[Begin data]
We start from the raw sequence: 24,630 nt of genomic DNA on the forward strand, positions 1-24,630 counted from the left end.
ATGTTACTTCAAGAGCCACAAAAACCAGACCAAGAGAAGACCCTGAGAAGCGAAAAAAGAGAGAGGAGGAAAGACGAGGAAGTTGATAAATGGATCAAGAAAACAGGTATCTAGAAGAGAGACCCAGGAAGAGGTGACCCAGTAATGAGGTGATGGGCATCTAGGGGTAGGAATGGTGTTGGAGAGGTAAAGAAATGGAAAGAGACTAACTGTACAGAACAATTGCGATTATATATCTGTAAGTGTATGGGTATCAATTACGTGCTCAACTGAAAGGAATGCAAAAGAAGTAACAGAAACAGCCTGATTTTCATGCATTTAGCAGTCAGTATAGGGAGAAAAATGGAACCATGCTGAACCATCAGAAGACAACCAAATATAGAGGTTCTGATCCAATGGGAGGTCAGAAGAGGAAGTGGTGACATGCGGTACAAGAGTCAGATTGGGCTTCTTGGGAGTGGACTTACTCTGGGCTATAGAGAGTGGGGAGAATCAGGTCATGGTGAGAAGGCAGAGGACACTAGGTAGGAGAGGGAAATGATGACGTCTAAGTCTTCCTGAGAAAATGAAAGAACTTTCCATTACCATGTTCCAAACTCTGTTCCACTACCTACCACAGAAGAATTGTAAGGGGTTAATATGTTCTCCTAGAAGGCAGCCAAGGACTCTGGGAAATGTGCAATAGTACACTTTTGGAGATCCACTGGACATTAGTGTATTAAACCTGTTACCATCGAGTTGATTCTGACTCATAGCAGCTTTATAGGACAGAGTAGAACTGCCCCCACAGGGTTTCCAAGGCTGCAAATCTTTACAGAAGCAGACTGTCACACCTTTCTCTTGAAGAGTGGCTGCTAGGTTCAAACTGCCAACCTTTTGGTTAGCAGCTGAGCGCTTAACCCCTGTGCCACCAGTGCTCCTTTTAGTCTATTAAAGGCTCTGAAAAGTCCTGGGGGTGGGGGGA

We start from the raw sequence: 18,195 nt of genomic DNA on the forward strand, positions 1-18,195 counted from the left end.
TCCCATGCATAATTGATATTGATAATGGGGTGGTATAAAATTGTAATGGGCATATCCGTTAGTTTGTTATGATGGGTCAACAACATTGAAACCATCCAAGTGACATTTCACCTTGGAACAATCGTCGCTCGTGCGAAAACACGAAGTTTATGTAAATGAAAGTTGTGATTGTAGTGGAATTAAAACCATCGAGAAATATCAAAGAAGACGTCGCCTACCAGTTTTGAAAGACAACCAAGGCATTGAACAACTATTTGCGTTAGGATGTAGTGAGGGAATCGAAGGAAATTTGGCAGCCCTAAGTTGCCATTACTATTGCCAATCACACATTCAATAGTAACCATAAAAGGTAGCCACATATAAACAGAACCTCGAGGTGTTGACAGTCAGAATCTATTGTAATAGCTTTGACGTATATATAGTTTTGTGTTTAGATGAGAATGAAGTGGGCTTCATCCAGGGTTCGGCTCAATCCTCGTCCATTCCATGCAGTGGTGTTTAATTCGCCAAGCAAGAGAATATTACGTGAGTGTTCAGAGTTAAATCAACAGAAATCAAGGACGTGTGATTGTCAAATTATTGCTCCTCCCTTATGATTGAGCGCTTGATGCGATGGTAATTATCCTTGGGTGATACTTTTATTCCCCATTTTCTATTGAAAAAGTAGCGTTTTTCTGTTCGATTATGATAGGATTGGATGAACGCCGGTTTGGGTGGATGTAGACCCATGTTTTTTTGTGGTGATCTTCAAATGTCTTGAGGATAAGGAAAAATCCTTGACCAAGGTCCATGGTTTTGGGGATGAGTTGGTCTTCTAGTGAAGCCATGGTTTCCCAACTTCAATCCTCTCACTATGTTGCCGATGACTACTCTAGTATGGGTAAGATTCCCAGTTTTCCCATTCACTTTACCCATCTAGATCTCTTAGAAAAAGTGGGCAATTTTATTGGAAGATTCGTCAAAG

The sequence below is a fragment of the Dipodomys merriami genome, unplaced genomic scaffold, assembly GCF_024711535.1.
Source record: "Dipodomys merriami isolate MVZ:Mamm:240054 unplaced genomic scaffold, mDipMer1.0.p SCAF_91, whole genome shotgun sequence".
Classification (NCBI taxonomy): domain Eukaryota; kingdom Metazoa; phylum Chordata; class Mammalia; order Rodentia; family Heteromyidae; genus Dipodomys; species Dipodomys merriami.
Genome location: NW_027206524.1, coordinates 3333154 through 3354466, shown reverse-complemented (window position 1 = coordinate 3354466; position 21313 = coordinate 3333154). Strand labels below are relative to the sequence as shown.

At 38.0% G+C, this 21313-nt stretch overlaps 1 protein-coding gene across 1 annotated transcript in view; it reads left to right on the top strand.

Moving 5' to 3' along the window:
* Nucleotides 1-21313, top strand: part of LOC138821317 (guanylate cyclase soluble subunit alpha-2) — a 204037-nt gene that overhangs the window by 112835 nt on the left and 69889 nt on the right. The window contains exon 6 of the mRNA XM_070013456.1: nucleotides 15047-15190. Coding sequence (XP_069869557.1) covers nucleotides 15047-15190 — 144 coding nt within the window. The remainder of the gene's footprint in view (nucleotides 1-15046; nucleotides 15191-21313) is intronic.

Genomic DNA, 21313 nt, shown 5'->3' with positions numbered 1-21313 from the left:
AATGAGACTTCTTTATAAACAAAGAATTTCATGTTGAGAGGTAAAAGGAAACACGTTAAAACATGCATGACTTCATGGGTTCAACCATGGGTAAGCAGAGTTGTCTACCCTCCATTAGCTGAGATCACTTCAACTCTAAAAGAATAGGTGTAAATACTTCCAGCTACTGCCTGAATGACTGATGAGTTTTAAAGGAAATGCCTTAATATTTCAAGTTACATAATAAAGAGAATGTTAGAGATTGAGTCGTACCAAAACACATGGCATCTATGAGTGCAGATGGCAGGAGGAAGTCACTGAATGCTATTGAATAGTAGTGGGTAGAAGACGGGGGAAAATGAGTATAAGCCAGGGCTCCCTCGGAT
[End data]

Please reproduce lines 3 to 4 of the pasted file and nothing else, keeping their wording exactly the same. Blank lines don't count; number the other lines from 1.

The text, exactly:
We start from the raw sequence: 18,195 nt of genomic DNA on the forward strand, positions 1-18,195 counted from the left end.
TCCCATGCATAATTGATATTGATAATGGGGTGGTATAAAATTGTAATGGGCATATCCGTTAGTTTGTTATGATGGGTCAACAACATTGAAACCATCCAAGTGACATTTCACCTTGGAACAATCGTCGCTCGTGCGAAAACACGAAGTTTATGTAAATGAAAGTTGTGATTGTAGTGGAATTAAAACCATCGAGAAATATCAAAGAAGACGTCGCCTACCAGTTTTGAAAGACAACCAAGGCATTGAACAACTATTTGCGTTAGGATGTAGTGAGGGAATCGAAGGAAATTTGGCAGCCCTAAGTTGCCATTACTATTGCCAATCACACATTCAATAGTAACCATAAAAGGTAGCCACATATAAACAGAACCTCGAGGTGTTGACAGTCAGAATCTATTGTAATAGCTTTGACGTATATATAGTTTTGTGTTTAGATGAGAATGAAGTGGGCTTCATCCAGGGTTCGGCTCAATCCTCGTCCATTCCATGCAGTGGTGTTTAATTCGCCAAGCAAGAGAATATTACGTGAGTGTTCAGAGTTAAATCAACAGAAATCAAGGACGTGTGATTGTCAAATTATTGCTCCTCCCTTATGATTGAGCGCTTGATGCGATGGTAATTATCCTTGGGTGATACTTTTATTCCCCATTTTCTATTGAAAAAGTAGCGTTTTTCTGTTCGATTATGATAGGATTGGATGAACGCCGGTTTGGGTGGATGTAGACCCATGTTTTTTTGTGGTGATCTTCAAATGTCTTGAGGATAAGGAAAAATCCTTGACCAAGGTCCATGGTTTTGGGGATGAGTTGGTCTTCTAGTGAAGCCATGGTTTCCCAACTTCAATCCTCTCACTATGTTGCCGATGACTACTCTAGTATGGGTAAGATTCCCAGTTTTCCCATTCACTTTACCCATCTAGATCTCTTAGAAAAAGTGGGCAATTTTATTGGAAGATTCGTCAAAG